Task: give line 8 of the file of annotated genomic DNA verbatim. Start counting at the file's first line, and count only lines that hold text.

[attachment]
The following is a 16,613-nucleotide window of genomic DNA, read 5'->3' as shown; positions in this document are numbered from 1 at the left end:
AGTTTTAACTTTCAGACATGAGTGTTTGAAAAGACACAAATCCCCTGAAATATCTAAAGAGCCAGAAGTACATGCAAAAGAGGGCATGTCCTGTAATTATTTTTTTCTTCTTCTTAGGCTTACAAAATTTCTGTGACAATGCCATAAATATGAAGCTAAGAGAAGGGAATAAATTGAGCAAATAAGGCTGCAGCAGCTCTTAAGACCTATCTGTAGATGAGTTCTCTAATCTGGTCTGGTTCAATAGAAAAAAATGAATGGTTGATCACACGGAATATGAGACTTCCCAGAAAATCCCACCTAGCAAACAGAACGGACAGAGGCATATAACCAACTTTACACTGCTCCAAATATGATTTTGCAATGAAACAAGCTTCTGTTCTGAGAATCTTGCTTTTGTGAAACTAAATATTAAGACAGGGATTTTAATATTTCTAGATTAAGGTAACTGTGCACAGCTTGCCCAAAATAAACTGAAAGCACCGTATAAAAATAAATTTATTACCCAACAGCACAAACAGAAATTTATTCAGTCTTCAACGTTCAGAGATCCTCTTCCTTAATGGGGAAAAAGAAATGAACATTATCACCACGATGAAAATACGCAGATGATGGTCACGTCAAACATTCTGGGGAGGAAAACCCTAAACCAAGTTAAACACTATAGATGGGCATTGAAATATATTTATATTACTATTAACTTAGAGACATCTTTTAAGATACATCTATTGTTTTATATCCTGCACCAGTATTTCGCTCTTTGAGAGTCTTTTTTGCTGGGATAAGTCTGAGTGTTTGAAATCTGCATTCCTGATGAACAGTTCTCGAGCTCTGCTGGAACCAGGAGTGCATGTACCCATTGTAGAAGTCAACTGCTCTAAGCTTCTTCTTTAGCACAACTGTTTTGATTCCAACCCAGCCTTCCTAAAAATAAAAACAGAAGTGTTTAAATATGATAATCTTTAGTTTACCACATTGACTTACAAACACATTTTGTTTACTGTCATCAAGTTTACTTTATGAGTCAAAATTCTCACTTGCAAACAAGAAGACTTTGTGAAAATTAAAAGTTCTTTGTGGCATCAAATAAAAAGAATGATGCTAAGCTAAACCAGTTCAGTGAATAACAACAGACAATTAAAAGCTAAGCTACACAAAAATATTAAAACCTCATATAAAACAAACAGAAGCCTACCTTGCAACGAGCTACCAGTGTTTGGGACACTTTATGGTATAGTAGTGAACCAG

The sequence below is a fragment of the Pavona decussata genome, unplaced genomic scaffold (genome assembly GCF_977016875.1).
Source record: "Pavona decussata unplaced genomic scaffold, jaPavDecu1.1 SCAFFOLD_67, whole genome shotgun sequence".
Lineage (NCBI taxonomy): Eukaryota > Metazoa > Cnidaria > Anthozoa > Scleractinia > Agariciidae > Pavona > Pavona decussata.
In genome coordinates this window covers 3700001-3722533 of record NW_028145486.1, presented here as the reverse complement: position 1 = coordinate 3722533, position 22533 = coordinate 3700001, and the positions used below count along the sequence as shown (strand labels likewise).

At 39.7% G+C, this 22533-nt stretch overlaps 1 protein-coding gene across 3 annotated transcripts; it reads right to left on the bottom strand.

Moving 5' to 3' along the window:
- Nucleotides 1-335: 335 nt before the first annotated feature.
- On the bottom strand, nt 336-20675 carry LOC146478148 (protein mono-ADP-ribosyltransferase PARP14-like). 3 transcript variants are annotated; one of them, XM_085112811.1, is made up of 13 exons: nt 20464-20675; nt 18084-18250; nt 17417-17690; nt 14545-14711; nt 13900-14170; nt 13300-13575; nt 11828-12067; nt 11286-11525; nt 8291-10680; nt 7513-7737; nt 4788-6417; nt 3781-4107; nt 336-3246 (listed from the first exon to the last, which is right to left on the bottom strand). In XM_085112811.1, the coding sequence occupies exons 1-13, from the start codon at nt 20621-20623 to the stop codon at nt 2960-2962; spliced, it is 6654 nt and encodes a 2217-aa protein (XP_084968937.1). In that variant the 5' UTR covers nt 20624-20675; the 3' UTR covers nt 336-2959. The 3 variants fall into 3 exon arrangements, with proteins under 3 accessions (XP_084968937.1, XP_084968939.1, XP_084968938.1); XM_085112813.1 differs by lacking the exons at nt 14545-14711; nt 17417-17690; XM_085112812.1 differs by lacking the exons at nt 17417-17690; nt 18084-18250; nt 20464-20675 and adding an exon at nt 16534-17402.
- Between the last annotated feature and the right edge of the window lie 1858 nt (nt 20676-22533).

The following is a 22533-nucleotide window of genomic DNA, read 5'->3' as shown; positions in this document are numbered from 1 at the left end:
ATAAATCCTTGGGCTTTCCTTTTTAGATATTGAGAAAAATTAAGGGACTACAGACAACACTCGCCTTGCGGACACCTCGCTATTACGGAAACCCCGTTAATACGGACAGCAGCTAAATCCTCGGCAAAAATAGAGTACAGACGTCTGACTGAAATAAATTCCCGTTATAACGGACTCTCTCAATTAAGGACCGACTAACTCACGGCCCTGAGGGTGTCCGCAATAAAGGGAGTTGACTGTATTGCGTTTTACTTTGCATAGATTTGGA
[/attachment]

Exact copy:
Moving 5' to 3' along the window: